The rest of 2016 and 2017 are set to be quite disruptive. Technology and political changes will shake up the event industry as we know it. Are you ready to embrace the change?
I am not sure if you noticed but there is a lot going on in the world. The last 6 months have been quite dramatic, scary and exciting at the same time. It seems we are going through one of those cycles of intense change that happen every 10 years.
There are two main areas of disruption: Security and Technology. The way we react to these profound changes is going to define our profession for the next 10 years.
Security and Terrorism
There is a very volatile situation involving security and terrorism related threats. I am not qualified to comment on any of that and I won’t. Looking at the facts of what has happened and is currently happening in Europe, U.S. and Africa, events are increasingly exposed to such threat.
Going over what has happened and revisit the facts is too painful. One thing for sure. We know several events have been targeted. Lives have been taken away. Security at events is under scrutiny.
It seems that most of these attacks want to strike wherever there is a gathering of people having fun, learning or simply enjoying life.
While we were growing tired of using hashtags on Twitter, a disruptive change happened on major social networks that impacts on the event industry.
The livestream revolution is happening. In the space of a few months, what used to be written, is now live video. The social networks’ mantra ‘Tell us what’s up’ has been replaced by ‘Show us what’s up’.
Only three weeks ago, the Pokemon Go frenzy started. All of a sudden hundreds of thousands of players are using augmented reality to play a game outside in the real world.
What we tried to do for years in events (live streaming and augmented reality gaming) is happening in the most mainstream way we have ever seen.
So What’s The Biggest Threat?
I remember writing exactly the same words in 2007 when we were discussing the advent of social media and the use of Twitter at events. I remember being insulted in forums as people said that using hashtags at events was ‘never going to happen’.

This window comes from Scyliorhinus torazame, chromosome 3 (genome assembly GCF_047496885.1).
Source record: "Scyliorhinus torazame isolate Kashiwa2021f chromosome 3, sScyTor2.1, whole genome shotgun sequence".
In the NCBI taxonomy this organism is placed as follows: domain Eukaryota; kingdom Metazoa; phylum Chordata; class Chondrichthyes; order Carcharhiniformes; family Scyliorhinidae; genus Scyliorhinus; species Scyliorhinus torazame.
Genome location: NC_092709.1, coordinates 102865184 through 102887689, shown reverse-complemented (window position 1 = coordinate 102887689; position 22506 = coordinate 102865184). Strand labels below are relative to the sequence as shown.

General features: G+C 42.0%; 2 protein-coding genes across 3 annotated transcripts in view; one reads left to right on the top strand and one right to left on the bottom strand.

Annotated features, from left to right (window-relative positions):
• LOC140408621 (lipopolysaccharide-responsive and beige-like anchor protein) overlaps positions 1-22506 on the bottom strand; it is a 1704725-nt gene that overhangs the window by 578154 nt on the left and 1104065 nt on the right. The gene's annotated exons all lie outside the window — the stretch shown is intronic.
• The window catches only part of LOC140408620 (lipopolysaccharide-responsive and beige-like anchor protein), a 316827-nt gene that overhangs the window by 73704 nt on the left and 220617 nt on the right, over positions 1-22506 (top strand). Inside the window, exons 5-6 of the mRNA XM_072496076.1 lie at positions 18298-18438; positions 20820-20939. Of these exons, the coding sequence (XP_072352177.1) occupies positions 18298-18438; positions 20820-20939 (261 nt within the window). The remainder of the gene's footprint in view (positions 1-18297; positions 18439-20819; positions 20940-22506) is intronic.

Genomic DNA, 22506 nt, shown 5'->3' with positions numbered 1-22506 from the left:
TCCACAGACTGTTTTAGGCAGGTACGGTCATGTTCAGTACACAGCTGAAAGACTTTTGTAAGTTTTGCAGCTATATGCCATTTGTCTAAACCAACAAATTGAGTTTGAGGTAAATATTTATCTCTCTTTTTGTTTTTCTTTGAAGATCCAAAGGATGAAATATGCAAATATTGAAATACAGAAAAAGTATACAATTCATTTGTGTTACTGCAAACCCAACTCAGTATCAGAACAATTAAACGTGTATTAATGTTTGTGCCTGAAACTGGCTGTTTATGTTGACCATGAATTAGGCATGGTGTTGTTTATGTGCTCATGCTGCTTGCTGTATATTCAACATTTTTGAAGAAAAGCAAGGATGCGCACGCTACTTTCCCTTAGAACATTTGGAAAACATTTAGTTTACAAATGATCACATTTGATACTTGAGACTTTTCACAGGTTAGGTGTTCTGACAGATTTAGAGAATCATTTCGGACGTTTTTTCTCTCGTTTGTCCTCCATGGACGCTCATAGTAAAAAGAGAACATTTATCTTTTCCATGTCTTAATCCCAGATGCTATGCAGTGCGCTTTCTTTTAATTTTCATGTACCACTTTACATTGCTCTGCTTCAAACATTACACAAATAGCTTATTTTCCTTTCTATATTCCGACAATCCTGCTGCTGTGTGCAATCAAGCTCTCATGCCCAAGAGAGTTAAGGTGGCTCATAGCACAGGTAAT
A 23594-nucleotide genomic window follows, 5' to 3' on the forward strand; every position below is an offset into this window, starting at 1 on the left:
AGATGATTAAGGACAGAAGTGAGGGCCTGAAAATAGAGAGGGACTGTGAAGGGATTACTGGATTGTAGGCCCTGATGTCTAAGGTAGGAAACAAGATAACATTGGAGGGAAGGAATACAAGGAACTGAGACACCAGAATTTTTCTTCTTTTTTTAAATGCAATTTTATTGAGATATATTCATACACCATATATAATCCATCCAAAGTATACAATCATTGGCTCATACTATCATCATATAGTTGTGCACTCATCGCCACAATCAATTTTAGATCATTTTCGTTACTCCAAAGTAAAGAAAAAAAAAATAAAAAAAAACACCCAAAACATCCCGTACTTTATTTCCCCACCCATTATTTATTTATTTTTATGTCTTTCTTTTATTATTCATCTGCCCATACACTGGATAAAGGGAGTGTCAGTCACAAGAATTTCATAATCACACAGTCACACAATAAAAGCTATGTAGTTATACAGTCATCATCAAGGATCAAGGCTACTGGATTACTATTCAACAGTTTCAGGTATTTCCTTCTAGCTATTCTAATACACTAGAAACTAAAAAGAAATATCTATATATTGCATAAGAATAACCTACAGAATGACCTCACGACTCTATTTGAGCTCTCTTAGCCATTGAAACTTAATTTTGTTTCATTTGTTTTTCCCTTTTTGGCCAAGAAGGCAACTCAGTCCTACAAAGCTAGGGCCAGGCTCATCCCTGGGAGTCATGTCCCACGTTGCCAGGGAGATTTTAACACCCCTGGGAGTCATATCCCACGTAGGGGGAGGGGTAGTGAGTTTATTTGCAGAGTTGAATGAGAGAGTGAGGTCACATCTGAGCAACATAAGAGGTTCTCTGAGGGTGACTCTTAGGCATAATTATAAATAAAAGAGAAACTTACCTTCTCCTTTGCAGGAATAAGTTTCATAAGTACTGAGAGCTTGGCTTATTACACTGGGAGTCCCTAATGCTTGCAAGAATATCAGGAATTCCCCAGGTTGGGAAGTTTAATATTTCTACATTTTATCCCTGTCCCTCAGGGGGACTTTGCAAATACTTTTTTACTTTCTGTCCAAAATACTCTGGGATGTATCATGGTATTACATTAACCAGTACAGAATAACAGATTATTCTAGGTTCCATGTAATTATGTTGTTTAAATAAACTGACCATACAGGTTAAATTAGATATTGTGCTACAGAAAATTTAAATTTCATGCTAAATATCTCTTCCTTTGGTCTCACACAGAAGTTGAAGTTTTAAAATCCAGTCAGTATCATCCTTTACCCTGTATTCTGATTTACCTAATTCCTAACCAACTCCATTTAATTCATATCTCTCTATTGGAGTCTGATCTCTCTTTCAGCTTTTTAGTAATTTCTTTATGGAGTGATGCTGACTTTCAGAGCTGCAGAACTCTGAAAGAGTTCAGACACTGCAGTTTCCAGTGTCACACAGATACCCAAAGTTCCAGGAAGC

The biggest threat at the moment for our industry, our event company, our job is how we react to these changes.
I was reading one of the most stupid articles I’ve come across recently debunking the myth of Pokemon Go and I got the idea to write this post.
If you think we are talking about a stupid game, you are not getting it. That’s a threat to how you do business.
If you think that the terrorist threats are a distant problem, you are not getting it. You are endangering the lives of your attendees.
These are not futile exercises in style to capture your attention. I don’t believe there is such thing as ‘hype’ anymore. Probably 15 years ago, we could have talked about hype but social media proved that hype is no more.
In this constantly connected and shared world, we grow together. Pokemon Go and Facebook Live are part of our shared culture. We all share this experience, we learn quickly, the resonance is massive (Nintendo gained $9 billion valuation in one week).
There is no time to think whether a new tool is hype or not. We just need to embrace the change and understand what is happening.
What Smart Eventprofs Do
I am not saying you should start playing 90s retro games or lock down your event altogether because you read it in the news. What I am proposing here is that we get deep into understanding what is happening around us.
Smart event professionals look into the recent terror events and understand what they can do to protect their event going forward. They start a conversation with local authorities to have a clear image of potential threats. They invest in extra security if they have established that there could be problems with their event.
Smart event professionals understand why live streaming and augmented reality games are all of a sudden mainstream. They read about the dynamics motivating such a surge and then they make educated decisions about incorporating such technology in their event.
I put together these two VERY different topics because they elicit similar reactions. Rejecting the likelihood of an attack at your event is very similar to rejecting technology driven change. Of course the results can be quite devastating in the former, but they are two sides of the same coin, rejection to change.
No Excuses, Keep Up
Change is around us and recently is happening faster than we’ve ever experienced. Developments are faster and we need to keep up. No excuses, you need to keep up. If you want to be a good event professional you need to keep up.
Get the facts, read, think, strategize, protect your attendees, understand your attendees. Think how they are changing.
There is no such thing as hype anymore, understand change and be ready. Your attendees will thank you for that.